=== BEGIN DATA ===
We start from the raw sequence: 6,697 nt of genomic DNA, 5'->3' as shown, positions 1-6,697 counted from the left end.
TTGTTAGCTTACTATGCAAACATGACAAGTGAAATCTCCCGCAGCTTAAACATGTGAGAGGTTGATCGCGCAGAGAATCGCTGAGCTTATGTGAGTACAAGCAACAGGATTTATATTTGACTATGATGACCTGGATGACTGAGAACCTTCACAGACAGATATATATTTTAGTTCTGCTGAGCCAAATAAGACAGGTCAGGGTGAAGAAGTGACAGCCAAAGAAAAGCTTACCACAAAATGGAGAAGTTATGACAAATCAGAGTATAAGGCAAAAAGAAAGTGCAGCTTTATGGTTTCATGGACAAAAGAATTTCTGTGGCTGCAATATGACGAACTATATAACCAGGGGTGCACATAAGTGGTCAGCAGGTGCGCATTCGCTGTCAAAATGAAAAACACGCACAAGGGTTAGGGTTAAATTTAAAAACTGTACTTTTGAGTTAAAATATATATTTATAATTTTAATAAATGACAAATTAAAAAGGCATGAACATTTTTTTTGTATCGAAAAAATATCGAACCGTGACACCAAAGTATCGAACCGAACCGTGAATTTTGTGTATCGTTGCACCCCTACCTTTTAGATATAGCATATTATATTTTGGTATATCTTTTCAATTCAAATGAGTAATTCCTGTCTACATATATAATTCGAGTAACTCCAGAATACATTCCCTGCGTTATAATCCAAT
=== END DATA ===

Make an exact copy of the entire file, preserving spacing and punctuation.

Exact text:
We start from the raw sequence: 6,697 nt of genomic DNA, 5'->3' as shown, positions 1-6,697 counted from the left end.
TTGTTAGCTTACTATGCAAACATGACAAGTGAAATCTCCCGCAGCTTAAACATGTGAGAGGTTGATCGCGCAGAGAATCGCTGAGCTTATGTGAGTACAAGCAACAGGATTTATATTTGACTATGATGACCTGGATGACTGAGAACCTTCACAGACAGATATATATTTTAGTTCTGCTGAGCCAAATAAGACAGGTCAGGGTGAAGAAGTGACAGCCAAAGAAAAGCTTACCACAAAATGGAGAAGTTATGACAAATCAGAGTATAAGGCAAAAAGAAAGTGCAGCTTTATGGTTTCATGGACAAAAGAATTTCTGTGGCTGCAATATGACGAACTATATAACCAGGGGTGCACATAAGTGGTCAGCAGGTGCGCATTCGCTGTCAAAATGAAAAACACGCACAAGGGTTAGGGTTAAATTTAAAAACTGTACTTTTGAGTTAAAATATATATTTATAATTTTAATAAATGACAAATTAAAAAGGCATGAACATTTTTTTTGTATCGAAAAAATATCGAACCGTGACACCAAAGTATCGAACCGAACCGTGAATTTTGTGTATCGTTGCACCCCTACCTTTTAGATATAGCATATTATATTTTGGTATATCTTTTCAATTCAAATGAGTAATTCCTGTCTACATATATAATTCGAGTAACTCCAGAATACATTCCCTGCGTTATAATCCAAT